- Many traditional yield-oriented strategies have relatively high correlations to equities and each other, particularly in times of crisis. High-yield bonds, real estate investment trusts, dividend-paying stocks and master limited partnerships all have higher risks than bonds. They all potentially have roles in a diversified portfolio, but sizing allocations and understanding their potential drawdowns is important.
- Over long periods, stocks have outperformed bonds. We do not expect this to change, and investors with long time horizons (who can also stomach volatility along the way) should be mindful of this.
- For core bond holdings, we favor the short to intermediate part of the yield curve (two years to as long as seven years). If the Fed continues to cut rates, shorter yields will fall with the Fed funds rate, and long yields will likely remain depressed and near cycle lows.
Persistent low bond yields are the investment challenge of our time. Fixed income still has very valuable attributes to add to a portfolio in terms of liquidity and risk mitigation. Unfortunately, in today’s environment, they come at a cost in the form of low returns. Hopefully that will change at some point in the future, but investors must plan around today’s low yields until they change. For investors still in the accumulation phase, adding diversifying asset classes, revisiting their financial plan and probability of achieving their goals, addressing spending and saving habits and actively monitoring risk in their portfolios are activities that have a heightened importance and increase the odds of a successful outcome. While there is no simple solution that offers higher, safe and relatively low volatility returns, Moneta can provide assistance with all of the aforementioned activities.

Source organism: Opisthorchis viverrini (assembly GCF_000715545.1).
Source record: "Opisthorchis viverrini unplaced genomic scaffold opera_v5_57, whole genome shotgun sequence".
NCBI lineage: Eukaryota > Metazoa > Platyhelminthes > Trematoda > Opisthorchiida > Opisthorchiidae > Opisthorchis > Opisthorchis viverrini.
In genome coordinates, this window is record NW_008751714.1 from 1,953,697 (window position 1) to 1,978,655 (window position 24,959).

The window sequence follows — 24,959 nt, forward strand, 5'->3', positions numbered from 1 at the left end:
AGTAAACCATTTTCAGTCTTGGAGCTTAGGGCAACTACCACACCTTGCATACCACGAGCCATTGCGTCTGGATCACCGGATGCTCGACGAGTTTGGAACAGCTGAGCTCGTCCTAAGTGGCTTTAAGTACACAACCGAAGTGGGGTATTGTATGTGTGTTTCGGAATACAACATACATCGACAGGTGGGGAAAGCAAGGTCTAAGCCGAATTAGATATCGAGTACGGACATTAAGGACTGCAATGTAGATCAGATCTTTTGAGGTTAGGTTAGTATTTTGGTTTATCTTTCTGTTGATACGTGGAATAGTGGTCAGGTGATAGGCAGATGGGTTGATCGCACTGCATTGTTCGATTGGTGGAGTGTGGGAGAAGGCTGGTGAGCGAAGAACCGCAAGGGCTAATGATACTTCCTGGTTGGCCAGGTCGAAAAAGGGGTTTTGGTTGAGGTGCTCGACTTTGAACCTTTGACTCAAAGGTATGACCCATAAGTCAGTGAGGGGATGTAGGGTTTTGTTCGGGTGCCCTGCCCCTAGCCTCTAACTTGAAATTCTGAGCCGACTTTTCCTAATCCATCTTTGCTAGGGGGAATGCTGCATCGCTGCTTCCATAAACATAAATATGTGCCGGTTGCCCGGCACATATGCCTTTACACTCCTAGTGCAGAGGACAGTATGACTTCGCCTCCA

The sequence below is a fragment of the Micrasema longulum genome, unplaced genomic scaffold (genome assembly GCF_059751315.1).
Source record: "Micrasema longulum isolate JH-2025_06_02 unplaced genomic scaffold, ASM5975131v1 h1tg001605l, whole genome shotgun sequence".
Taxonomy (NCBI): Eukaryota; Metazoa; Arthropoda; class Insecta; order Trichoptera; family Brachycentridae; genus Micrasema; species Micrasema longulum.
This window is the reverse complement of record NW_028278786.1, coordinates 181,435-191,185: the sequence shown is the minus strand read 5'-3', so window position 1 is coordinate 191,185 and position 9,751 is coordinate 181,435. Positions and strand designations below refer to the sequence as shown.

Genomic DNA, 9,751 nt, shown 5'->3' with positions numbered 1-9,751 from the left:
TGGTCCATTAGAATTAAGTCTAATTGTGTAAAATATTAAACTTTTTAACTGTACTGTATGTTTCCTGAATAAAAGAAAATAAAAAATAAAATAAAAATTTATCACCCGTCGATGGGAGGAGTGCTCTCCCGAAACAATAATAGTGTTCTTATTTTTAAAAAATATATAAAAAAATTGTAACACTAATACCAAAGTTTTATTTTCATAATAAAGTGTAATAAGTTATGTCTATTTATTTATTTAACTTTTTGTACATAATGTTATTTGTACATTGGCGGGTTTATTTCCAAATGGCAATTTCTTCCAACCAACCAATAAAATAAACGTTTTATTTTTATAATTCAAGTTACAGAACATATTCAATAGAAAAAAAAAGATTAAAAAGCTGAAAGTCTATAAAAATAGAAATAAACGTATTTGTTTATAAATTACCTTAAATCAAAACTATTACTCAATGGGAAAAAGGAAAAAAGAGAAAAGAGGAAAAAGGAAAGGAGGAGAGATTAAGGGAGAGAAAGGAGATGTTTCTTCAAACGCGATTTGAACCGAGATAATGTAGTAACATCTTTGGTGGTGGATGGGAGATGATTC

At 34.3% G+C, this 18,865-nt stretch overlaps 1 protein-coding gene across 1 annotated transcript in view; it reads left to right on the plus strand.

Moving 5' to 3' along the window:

- U.S. Treasury yields fell across all maturities with the ten-year rate finishing at 1.5%. The yield curve further inverted with the two-year trading above the ten-year rates.
- All domestic fixed income sectors posted positive returns as markets showed strong consensus that the Federal Reserve would continue lowering interest rates.
- International-developed bond markets rose as global yields continued to fall. Emerging markets debt decreased in value due to U.S. Dollar strength.
- Domestic equities posted negative returns following a volatile month driven by amplified U.S. – China trade tensions.
- Growth broadly outperformed value during the month. Information technology, health care, communication services and consumer staples led while energy, financials and industrials lagged the benchmark.
- International equities fell on global growth concerns augmented by trade tensions. Emerging markets fell on U.S. Dollar strength and risk-off sentiment.
- Commodity prices fell due to livestock and agriculture oversupply, but were buoyed by gains made by precious metals on expectations of continued interest rate cuts.
- Domestic and international REITs generated positive returns influenced by falling interest rate expectations.
- Master Limited Partnerships (MLPs) underperformed as energy prices fell due to oversupply on the U.S. Gulf Coast and falling demand on U.S. – China trade fears.
Financial Market Performance